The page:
Smile Politely

Even Bikes Can Be Freaky Fast

After reading this article about a coffee company in Minneapolis that delivers their beans to customers using bicycle delivery drivers, I was curious whether there was anything similar in C-U. After some haphazard research, I found that Jimmy John’s and Insomnia Cookies both utilize bike delivery for their campus locations. If there are other businesses that utilize bike labor, or if you know anyone locally who uses their bike to make a living, please let me know.

Alex Voitik worked for Jimmy John’s last winter, and he was kind enough to answer some questions about the life of a delivery rider.

Smile Politely: Are there any special qualifications from getting a job in bike delivery?

Alex Voitik: No, anyone asking for a job on a bike, usually knows what they’re getting into.

SP: What is the delivery area that you served (from the 43 E. Green St. location)?

AV: It was the same delivery area as for cars: to Wright Street on the east, to Prospect on the west, Columbia to the north, and south to Windsor. I think we went all the way to Windsor because we delivered to Jimmy John’s corporate.

SP: What was the largest load that you carried?

AV: Sometimes I carried party boxes. The most I carried at one time was five deliveries and a box.

SP: What do you use to carry the items?

AV: I just use my messenger bag; I bought it specifically for the job.

SP: How do they determine whether a particular delivery will be by bike or car?

AV: There’s a rotation, whoever is back first gets the next delivery.

SP: Have you had any close calls with cars or pedestrians?

AV: I’ve had some issues with cars, not pedestrians – pulling out in front of me or passing closely. I was pushed once by a car coming out of a driveway that just kept going. People are a little frazzled downtown with all the one-way streets. A lot of times, I can get around as fast as the cars in those parts of town.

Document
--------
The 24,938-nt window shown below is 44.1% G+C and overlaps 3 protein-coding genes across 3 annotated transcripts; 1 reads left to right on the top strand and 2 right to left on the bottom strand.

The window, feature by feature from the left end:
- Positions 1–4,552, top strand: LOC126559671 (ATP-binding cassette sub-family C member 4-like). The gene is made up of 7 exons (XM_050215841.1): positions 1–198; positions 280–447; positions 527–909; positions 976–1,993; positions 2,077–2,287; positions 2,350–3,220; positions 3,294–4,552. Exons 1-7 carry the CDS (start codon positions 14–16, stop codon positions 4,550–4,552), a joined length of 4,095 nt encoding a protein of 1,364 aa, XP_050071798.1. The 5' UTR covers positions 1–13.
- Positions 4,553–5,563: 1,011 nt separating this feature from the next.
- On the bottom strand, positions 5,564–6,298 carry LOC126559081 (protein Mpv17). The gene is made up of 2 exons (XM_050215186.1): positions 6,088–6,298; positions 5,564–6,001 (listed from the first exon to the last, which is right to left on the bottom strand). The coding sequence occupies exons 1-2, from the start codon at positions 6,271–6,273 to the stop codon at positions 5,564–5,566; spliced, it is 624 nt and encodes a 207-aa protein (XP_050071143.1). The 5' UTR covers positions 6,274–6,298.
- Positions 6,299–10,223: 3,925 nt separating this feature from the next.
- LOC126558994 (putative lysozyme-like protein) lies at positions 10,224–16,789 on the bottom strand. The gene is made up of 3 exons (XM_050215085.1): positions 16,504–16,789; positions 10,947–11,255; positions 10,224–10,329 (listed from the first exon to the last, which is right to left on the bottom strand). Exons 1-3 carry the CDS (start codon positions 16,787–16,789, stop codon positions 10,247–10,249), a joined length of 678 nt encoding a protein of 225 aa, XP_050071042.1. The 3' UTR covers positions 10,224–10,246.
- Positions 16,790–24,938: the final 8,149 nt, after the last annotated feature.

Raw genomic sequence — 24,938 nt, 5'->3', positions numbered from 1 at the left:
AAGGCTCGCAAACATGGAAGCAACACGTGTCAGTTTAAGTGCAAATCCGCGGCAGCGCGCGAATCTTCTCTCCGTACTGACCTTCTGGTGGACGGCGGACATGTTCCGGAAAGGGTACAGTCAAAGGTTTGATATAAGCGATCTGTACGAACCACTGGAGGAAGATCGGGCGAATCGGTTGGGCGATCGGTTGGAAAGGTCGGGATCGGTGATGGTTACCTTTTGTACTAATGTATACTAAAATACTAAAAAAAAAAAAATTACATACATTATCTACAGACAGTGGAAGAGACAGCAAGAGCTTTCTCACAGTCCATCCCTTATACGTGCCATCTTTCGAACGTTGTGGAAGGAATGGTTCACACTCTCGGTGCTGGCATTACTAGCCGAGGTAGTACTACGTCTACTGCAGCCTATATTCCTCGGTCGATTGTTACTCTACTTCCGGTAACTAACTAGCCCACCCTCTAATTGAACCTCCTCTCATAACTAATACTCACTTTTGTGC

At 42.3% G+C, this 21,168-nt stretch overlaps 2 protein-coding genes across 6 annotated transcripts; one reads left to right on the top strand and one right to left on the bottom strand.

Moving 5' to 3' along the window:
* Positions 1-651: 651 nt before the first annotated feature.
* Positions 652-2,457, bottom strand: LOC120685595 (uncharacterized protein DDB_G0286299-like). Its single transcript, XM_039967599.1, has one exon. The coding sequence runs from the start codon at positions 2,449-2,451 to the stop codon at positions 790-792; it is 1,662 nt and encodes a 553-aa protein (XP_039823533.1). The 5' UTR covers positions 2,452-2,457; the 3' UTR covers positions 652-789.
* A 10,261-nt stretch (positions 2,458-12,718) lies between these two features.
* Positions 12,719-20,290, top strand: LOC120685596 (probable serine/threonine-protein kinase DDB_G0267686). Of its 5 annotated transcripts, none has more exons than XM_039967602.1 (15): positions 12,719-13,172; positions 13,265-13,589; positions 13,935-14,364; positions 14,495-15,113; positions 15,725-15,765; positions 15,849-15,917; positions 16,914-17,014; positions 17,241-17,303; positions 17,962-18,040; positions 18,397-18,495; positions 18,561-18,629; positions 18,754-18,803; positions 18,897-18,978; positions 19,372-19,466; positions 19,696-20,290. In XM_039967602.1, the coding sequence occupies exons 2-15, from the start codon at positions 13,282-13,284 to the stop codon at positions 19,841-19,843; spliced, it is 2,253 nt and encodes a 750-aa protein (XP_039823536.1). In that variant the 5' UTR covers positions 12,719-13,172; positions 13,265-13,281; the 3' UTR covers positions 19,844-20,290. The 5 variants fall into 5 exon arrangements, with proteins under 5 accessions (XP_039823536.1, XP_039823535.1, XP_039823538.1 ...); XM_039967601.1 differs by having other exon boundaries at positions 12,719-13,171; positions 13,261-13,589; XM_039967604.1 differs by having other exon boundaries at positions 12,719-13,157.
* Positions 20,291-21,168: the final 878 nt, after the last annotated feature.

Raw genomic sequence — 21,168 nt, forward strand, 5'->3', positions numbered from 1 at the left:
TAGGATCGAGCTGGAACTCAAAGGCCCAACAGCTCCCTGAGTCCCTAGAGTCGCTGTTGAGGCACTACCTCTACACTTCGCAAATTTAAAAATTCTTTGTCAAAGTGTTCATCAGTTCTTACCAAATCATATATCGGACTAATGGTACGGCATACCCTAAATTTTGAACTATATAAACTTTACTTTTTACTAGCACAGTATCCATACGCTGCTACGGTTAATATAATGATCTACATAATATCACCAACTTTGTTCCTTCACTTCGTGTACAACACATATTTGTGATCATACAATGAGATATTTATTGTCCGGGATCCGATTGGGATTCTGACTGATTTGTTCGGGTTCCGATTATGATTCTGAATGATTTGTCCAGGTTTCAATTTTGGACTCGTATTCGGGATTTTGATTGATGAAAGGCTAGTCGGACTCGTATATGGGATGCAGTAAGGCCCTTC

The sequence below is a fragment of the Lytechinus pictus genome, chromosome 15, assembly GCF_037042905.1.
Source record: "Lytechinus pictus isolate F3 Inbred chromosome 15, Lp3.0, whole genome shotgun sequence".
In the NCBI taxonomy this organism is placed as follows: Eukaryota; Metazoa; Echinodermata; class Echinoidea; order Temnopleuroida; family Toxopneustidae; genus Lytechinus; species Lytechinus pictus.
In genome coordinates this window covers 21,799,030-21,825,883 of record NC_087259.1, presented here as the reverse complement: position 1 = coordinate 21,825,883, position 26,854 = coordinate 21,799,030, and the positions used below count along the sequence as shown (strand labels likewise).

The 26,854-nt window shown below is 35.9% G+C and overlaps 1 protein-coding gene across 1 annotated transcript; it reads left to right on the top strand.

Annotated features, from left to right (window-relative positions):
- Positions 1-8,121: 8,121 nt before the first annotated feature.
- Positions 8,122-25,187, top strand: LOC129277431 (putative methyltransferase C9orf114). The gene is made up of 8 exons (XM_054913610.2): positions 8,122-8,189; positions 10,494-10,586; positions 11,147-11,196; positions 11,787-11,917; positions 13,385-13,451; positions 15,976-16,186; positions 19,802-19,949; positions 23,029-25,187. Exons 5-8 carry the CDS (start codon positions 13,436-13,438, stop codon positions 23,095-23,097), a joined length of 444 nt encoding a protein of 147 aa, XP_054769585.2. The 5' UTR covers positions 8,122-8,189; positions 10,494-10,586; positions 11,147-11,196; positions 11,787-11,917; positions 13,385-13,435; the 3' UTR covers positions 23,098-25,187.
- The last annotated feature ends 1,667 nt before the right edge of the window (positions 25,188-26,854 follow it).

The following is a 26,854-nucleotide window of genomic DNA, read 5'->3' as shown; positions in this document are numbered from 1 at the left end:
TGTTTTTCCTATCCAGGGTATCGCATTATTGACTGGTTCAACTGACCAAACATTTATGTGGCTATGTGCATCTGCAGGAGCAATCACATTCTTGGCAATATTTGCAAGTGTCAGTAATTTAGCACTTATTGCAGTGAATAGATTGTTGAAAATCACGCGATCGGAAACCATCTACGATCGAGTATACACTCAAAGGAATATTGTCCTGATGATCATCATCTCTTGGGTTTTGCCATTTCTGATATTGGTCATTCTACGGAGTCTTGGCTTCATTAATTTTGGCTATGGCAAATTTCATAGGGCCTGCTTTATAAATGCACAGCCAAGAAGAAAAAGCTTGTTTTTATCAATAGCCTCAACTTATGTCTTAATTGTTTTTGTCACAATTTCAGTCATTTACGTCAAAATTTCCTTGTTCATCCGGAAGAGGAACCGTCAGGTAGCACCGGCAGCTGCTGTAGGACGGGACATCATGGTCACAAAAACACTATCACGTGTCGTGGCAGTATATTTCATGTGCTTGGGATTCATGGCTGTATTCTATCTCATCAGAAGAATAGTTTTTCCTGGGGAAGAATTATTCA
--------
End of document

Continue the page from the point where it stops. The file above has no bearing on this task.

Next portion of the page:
SP: Did you like the job? What did you like or dislike about it?

AV: I liked it. I liked going and dealing with the weather every day, Monday to Friday, on a regular schedule, just sucking it up and dealing with the weather.

SP: What was the most snow you had to deal with?

AV: There was one day where I was running to one-fourth of the deliveries, even though I was on my mountain bike.

SP: How far would you ride on a typical shift?

AV: I’d say 30-50 miles in a four-hour shift, including the ride to work and back. It was good because I kept in really good shape in the winter, when I wouldn’t normally ride as much.

SP: Would people ever tip more because you made the delivery on a bike?

AV: Sometimes, it’s not uncommon for someone to say, “Oh, you’re on a bike, here’s an extra dollar.” Sometimes, though, when the shop was busy and everything is behind, people would think that I was late because I’m on a bike.

SP: Anything else you’d like to say about the job?

AV: I used to work at Biaggi’s as a waiter, and I made 50% more hourly at the delivery job than I did waiting tables.

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